Santiago de Chile is a city with distinct zones of affluence and deprivation. For their study published in the journal Scientific Reports, a team of researchers and RIFS scientist Tabish Ansari combined existing datasets of social indicators and climate-sensitive health risks with weather and air quality observations in order to study the response of different socio-economic strata to so-called “compound events” (concurrent heat waves and ozone episodes).
Santiago de Chile is a major mid-latitude Andean city of 7.7 million inhabitants. Located in the country’s central valley, it lies between 500 and 650 m above sea level. Heat waves and extreme temperatures have increased significantly in the region in recent years due to climate change. In this context, heat waves are understood as periods of consecutive days with warmer than usual conditions.
Heat waves and ozone episodes frequently coincide as they share meteorological drivers. Heatwaves exacerbate ground level ozone pollution, and excessive heat increases the risk of heatstroke or dehydration, which disproportionately affects vulnerable populations around the world, as they frequently lack access to adequate cooling systems.
Due to poor air quality, too many people breath unhealthy air in Santiago on too many days of the year, with most of the population living in areas affected by unhealthy ozone levels in the summer and particulate pollution in the winter. Both the 24-hour mean concentration of particulate matter and the daily maximum concentration of ozone frequently exceed the levels recommended by the World Health Organization (WHO). As a consequence, millions of Chileans are exposed to more than 40 unhealthy ozone days annually.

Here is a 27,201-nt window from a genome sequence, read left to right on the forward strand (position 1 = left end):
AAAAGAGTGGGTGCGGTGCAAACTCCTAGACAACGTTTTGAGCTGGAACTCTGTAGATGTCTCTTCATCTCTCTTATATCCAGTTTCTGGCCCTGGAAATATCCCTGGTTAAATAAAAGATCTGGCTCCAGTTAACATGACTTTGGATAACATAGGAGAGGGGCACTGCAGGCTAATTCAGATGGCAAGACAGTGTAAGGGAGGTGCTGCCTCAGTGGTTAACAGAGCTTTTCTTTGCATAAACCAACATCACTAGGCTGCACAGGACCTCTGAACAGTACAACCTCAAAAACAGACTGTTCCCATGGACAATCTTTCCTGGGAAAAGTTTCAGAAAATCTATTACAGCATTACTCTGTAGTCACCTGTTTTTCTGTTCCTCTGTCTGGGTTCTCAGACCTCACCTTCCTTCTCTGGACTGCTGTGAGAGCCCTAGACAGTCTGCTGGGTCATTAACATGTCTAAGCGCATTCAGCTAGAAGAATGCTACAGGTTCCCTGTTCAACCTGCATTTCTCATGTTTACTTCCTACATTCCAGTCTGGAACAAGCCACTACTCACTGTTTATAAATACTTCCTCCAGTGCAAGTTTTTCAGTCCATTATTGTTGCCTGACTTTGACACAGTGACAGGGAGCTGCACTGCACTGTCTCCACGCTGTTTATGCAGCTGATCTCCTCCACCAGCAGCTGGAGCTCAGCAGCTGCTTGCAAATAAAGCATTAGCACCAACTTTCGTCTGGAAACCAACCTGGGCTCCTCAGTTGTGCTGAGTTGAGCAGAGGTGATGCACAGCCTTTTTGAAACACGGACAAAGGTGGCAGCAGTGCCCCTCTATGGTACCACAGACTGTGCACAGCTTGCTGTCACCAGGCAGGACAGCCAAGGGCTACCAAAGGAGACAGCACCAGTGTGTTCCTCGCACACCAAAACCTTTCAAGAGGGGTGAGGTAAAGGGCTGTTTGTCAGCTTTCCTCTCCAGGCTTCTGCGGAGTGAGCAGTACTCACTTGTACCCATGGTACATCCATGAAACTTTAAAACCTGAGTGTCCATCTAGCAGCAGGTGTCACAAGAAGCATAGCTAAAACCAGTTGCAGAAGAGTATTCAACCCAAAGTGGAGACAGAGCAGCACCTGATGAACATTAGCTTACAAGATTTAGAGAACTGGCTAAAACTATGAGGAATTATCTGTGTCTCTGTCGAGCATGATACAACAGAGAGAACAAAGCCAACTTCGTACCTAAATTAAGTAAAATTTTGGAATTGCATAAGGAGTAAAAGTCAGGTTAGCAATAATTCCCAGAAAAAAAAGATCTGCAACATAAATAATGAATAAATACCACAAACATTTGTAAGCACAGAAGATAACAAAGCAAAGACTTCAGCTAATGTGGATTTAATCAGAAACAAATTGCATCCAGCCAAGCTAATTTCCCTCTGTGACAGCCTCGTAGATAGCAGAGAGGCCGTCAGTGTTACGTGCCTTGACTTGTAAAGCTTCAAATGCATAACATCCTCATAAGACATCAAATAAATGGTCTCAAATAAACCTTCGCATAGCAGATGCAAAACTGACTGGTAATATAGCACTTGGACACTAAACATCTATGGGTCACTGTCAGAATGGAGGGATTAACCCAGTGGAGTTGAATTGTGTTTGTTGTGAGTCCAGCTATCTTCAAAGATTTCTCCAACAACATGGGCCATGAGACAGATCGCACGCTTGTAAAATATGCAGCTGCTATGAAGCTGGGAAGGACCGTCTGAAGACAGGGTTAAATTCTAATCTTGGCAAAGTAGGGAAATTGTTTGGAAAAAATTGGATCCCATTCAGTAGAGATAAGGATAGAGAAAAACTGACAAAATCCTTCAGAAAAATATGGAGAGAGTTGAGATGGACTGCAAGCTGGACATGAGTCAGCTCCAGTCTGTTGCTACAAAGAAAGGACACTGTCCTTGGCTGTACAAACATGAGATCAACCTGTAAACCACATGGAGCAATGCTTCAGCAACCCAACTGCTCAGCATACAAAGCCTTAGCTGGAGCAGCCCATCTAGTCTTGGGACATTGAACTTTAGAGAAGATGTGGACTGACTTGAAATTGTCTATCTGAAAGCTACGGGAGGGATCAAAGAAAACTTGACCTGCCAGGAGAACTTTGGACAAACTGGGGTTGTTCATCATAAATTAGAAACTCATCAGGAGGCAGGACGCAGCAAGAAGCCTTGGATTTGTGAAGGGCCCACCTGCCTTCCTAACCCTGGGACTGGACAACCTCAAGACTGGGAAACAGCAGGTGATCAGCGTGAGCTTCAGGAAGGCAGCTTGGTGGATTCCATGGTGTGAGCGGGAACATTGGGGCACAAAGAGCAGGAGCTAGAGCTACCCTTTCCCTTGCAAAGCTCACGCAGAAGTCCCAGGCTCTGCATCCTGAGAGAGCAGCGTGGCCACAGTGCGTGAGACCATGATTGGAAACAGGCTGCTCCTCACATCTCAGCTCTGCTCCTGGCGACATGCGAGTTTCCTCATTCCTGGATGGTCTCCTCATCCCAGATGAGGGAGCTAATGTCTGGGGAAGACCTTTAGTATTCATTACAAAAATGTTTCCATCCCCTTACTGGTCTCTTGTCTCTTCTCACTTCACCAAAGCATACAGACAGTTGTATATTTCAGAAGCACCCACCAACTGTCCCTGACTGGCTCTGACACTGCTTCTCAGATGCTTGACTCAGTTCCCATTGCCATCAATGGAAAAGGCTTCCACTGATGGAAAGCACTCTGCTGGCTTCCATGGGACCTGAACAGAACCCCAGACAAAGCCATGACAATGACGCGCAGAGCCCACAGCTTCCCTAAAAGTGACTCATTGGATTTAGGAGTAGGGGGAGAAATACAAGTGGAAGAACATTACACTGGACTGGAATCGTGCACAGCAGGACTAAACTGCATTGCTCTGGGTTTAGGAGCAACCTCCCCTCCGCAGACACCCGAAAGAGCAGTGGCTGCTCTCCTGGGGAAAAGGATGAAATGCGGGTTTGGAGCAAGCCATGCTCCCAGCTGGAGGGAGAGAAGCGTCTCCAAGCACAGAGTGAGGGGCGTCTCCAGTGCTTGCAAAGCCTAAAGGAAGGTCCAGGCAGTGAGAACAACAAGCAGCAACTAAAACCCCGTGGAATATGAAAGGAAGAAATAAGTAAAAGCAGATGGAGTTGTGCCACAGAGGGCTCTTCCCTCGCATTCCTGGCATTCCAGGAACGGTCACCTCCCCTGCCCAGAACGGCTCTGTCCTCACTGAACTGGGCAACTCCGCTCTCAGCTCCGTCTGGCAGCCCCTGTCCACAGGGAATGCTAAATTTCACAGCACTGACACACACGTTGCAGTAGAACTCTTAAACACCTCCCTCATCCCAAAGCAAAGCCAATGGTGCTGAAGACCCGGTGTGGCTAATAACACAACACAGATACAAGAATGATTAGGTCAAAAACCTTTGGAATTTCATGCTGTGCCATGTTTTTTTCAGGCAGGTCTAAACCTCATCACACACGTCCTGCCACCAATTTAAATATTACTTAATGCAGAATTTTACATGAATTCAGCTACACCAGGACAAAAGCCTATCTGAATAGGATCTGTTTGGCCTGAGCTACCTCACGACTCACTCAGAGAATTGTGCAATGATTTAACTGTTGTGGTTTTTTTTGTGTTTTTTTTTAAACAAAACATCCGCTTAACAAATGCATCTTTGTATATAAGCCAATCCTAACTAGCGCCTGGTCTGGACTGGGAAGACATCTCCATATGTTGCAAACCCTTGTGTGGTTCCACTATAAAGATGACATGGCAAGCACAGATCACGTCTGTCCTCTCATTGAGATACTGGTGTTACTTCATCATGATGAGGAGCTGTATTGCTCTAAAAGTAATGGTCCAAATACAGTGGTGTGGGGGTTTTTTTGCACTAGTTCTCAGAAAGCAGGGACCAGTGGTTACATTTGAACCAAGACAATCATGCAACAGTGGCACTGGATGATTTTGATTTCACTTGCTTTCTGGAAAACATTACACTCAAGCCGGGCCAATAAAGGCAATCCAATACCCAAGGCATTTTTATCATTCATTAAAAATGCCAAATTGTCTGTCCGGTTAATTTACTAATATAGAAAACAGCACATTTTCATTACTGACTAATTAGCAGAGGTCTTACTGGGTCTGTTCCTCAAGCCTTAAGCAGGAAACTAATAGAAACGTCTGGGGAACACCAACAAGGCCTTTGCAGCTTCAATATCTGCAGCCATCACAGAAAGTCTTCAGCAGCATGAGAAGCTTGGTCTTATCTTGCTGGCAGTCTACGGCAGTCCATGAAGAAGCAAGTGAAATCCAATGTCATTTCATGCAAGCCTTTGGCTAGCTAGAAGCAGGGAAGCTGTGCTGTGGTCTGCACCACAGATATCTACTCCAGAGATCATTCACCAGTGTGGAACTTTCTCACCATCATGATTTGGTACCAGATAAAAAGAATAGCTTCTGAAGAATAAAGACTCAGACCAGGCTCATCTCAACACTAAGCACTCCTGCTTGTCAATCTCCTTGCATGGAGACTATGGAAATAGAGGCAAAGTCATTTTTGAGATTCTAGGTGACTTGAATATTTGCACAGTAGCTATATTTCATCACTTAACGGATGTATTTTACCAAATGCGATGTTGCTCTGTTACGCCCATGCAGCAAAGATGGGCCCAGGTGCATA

Mortality is twice as high in poorer municipalities
Affluence and deprivation drive inequalities in mortality rates across Santiago’s more than 30 municipalities. In deprived municipalities, the annual mortality rate for adults aged 65 and older is twice as high as affluent areas.
However, this disparity in mortality rates decreases in the summer months for adults aged 65 and older. While spatial variations in temperature slightly favour residents in the city's more affluent north-eastern municipalities, this is not the case when it comes to air pollution. The ground-level ozone pollution burden is considerably higher for wealthy inhabitants of north-eastern municipalities in Santiago. Ansari's team found that due to spatial variations in temperature and surface ozone concentrations, heat-ozone extremes affect urban residents aged 65 and older roughly the same, regardless of their socioeconomic status.
However, the team predicts that the currently narrow gap in summer mortality rates between the rich and poor will widen in the future. If heat waves become more frequent and intense in the future, lower-income adults are more likely to die earlier than more affluent residents of the city, in particular due to poorer diets and related pre-existing medical conditions that reduce heat endurance.
The team's findings underline the need for ambitious adaptation strategies to minimize the public health impacts of compound heat-ozone extremes. For example, the researchers recommend the development of a heat/health warning system. According to recommendations issued by WHO and the World Meteorological Organization, warnings should be based on health effects, not just air temperature. In Chile, authorities already issue public warnings in the event of heat waves, but these do not take into account additional parameters such as the link between extreme heat and mortality. Overall, an improved understanding of the impacts of compound heat-ozone extremes on human health would contribute to building more resilient and sustainable communities in the Global South, the authors argue.
Feron, S., Cordero, R.R., Damiani, A. et al. Compound climate-pollution extremes in Santiago de Chile. Sci Rep 13, 6726 (2023). https://doi.org/10.1038/s41598-023-33890-w